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Post by Tirumalai Kamala:

Sunday, March 8, 2015, precious Goldie, our five-year old guinea pig, dies. At 8AM, her body’s still warm and soft to the touch. Declining for months, the previous night, she’d finished her final syringe-fed meal at 11PM. Carefully check her bandaged feet, place her back in her box, tuck soft towels around her body. She’d needed their extra warmth the last two days. Dignified and valiant til the end, she’s in the same position. Blow softly on her face. She doesn’t blink, her face calm and peaceful. Passed away quietly in her sleep. A Sunday, like April 28, 2012, when four-year old guinea pig, Eva, died. Is a local pet crematorium open on Sunday?

That Sunday in 2012 Terry entered the picture as a prosaic yes answer. With a voice like Johnny Carson and a striking resemblance to Harrison Ford, Terence L. McGlashan, Terry, is certainly physically blessed. He’s also kind, compassionate, professional and decent to the core. That’s how I remembered Terry until Goldie died and he became much more memorable. Terry owns and operates the open-on-week-ends Pine Castle Pet Cremation Service (Pine Castle Pet Cremation Services – About – Google+,Pine Castle Pet Cremation Service in Orlando , FL).

We are rightfully taught to not judge a book by its covers. Located in a nondescript industrial park, this two-room business with its non-functioning web-site is a world removed from the Taj Mahal-like opulence of much fancier pet crematoria. Call Terry at 11:30AM. He’s out of town, only back that evening! What to do? Not to worry. Terry offers to drive straight from the airport to his office. Turn into the dark industrial park at 8:30PM. Clad in overalls, Terry’s already there.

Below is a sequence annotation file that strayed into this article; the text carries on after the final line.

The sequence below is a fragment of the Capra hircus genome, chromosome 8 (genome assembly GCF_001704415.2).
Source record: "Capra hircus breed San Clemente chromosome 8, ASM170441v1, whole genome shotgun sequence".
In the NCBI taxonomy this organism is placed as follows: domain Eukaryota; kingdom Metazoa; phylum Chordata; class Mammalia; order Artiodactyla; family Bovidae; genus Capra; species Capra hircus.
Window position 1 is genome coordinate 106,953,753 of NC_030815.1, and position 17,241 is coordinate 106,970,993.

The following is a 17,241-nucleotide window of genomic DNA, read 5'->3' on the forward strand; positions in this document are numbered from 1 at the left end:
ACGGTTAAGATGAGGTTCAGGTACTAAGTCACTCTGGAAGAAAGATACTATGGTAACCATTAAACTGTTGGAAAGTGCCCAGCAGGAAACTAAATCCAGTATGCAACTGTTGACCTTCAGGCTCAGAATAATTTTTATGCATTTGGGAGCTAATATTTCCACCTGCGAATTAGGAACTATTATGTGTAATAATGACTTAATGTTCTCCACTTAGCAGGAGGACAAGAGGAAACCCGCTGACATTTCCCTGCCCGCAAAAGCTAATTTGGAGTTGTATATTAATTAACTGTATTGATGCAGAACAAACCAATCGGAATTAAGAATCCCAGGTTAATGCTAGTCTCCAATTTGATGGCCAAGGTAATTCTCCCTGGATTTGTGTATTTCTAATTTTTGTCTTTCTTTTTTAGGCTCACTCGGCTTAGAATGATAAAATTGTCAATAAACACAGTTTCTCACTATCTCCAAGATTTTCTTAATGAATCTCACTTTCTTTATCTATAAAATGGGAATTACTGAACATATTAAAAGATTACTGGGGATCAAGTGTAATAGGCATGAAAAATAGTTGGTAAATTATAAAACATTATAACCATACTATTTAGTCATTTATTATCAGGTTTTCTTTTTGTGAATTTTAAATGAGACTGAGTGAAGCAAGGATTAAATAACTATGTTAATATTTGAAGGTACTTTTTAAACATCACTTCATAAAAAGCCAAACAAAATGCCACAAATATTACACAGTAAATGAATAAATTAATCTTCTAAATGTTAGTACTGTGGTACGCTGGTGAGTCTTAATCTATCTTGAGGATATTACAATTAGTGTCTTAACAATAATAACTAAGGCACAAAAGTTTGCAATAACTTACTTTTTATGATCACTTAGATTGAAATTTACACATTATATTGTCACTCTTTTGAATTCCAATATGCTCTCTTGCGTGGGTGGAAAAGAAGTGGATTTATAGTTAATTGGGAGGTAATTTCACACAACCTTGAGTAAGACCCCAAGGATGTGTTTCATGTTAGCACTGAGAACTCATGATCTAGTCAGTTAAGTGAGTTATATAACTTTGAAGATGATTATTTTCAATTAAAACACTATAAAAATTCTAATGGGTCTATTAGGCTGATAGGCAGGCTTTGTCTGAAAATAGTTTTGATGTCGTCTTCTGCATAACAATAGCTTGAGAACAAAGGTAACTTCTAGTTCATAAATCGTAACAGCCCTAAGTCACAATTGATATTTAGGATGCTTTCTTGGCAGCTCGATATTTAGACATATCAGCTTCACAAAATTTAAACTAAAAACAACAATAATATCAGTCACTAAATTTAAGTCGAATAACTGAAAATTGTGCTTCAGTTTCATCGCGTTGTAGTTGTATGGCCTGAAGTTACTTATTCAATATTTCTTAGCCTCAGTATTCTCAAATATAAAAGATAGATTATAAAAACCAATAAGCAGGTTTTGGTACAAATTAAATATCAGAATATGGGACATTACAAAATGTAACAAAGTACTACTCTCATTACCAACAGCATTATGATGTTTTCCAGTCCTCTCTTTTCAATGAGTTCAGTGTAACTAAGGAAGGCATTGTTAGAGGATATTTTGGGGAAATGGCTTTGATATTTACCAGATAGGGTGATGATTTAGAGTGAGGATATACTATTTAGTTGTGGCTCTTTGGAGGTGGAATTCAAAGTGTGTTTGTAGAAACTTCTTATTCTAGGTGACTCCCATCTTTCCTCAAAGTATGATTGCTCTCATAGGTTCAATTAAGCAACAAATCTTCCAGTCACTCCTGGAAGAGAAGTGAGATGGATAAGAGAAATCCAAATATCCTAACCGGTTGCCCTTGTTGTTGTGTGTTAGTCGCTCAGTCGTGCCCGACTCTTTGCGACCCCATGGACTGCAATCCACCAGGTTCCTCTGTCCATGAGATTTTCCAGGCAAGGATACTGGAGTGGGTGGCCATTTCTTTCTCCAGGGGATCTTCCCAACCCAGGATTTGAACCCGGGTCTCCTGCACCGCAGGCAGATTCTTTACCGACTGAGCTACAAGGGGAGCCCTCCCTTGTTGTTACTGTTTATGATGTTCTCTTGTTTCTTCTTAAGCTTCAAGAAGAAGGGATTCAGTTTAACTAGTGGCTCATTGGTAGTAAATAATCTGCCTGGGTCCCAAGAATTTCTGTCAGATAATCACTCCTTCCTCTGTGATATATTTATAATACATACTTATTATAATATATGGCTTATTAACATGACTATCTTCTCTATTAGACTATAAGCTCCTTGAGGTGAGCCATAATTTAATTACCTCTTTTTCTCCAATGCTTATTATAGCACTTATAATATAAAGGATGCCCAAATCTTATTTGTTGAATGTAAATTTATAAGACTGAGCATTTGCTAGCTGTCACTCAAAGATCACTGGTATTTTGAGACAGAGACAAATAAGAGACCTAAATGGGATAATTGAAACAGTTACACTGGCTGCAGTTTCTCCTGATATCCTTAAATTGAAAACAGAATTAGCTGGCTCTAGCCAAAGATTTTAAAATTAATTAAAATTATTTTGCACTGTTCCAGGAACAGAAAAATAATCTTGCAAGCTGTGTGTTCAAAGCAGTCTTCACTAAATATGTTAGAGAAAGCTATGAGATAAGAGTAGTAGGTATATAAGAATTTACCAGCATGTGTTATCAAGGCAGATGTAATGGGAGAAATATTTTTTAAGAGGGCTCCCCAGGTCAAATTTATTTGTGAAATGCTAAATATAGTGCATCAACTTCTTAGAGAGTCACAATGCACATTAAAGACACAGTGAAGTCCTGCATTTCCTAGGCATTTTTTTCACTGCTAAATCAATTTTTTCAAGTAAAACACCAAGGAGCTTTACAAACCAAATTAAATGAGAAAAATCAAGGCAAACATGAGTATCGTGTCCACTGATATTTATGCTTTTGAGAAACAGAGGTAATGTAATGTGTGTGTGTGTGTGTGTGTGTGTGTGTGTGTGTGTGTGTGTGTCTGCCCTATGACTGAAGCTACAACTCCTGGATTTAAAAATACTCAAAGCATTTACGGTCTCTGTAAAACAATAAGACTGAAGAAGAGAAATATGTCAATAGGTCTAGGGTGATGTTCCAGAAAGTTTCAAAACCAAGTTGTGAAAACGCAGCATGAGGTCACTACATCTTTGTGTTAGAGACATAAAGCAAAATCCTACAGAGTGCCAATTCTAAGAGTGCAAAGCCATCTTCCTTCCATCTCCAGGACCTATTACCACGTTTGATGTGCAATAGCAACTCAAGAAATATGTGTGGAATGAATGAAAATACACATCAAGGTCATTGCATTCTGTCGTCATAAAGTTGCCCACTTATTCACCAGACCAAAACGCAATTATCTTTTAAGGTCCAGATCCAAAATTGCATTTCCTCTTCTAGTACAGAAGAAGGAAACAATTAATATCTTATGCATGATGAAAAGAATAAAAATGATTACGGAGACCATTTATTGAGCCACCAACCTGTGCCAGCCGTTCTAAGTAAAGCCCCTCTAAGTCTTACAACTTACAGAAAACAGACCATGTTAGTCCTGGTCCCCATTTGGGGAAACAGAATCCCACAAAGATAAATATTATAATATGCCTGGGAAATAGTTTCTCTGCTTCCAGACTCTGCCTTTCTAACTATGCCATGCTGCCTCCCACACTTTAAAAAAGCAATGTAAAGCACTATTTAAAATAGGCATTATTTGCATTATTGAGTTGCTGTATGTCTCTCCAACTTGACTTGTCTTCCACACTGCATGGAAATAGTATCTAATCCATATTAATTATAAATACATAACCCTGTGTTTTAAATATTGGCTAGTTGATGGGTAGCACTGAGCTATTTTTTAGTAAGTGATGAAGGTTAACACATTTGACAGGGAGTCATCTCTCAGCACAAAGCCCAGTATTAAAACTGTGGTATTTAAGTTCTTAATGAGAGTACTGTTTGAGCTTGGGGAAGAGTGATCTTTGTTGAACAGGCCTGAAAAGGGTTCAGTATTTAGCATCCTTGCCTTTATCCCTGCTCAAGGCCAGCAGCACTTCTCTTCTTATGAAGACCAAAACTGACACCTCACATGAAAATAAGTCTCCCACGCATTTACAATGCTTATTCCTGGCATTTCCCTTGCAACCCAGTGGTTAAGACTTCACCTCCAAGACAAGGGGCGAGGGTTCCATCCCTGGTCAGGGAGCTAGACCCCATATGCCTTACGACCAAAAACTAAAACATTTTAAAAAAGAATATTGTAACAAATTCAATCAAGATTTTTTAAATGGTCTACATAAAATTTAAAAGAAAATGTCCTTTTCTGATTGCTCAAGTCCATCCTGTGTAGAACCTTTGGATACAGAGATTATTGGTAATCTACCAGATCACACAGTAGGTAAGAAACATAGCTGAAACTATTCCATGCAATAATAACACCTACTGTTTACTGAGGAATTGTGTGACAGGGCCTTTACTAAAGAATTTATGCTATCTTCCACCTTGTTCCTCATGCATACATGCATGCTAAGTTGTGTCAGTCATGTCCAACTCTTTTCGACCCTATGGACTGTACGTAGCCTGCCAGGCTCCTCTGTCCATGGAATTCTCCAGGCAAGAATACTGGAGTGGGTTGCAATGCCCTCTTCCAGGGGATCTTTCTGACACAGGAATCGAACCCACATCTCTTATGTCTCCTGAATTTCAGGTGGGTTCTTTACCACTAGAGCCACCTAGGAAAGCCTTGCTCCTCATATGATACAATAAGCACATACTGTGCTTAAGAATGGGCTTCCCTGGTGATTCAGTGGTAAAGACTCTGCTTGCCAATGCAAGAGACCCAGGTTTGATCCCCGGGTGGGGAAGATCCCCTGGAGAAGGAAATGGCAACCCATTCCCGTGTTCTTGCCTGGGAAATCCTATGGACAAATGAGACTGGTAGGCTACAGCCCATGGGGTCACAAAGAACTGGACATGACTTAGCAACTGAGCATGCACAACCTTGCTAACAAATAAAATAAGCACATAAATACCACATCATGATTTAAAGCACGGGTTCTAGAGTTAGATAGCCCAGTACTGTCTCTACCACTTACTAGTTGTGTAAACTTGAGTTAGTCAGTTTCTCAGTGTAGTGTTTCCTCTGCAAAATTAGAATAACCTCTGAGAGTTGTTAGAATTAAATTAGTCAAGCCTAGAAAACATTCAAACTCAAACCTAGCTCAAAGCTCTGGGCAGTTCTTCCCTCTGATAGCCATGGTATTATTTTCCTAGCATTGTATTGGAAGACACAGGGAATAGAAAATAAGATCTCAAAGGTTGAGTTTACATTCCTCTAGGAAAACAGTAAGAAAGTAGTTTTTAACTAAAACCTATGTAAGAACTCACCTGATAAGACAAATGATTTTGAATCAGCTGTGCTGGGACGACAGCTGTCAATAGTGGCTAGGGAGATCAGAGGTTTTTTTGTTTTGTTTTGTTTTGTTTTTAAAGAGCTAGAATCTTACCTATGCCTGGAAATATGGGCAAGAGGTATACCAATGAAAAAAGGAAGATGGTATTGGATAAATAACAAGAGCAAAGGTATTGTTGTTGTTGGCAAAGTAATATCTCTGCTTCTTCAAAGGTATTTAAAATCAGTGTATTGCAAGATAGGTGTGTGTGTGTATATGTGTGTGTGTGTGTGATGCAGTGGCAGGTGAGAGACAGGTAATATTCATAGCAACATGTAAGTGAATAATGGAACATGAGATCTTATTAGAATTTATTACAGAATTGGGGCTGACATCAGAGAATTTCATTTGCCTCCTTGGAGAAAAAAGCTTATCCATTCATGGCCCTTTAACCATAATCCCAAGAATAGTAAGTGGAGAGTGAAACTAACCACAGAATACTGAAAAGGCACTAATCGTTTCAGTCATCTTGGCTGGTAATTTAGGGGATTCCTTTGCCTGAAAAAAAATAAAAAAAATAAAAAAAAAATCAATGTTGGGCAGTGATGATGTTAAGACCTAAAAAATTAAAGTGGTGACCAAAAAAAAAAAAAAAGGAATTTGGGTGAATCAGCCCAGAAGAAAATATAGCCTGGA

Theoretically a simple few minutes transaction. Hand over Goldie, pay for her cremation, get receipt and certificate, leave. Yet we only leave at 10PM. With Goldie’s final journey book-ended by the electronic transponder pings on the highway toll gates, I even have the exact times. Why so long? Terry’s remarkable and genuine compassion. First, gently asks about Goldie. What happened? How did she die? We talk about Goldie, about his funny and macabre experiences in the funeral business. Then, time and privacy for final grieving. He’d gone to a Marshall, Minnesota, funeral parlor to help install the electric crematorium his company manufactures. Job done, he’d driven 153 miles back to the airport in Minneapolis, flown back to Orlando, driven straight to his office in the night to take care of precious Goldie. Such a grueling schedule and yet Terry selflessly prioritized grieving strangers late in the night. Who does that in this day and age? Scratch that. In any age! Sometimes it seems most human interactions these days are transactions, usually monetary. How fortunate then to meet this exceptionally kind and compassionate man. Terry has extraordinary strength to still retain so much genuine empathy after 31 years in the agonizingly demanding funeral business, to so effortlessly absorb a stranger’s sorrow like a sponge.  Terry, veritable angel in human form, you didn’t merely help me grieve the loss of beloved Eva and Goldie, you bolstered my faith in human kindness. Old soul. True mensch.

The remarkable Terence L. McGlashans of our world give life and death the meaning they deserve

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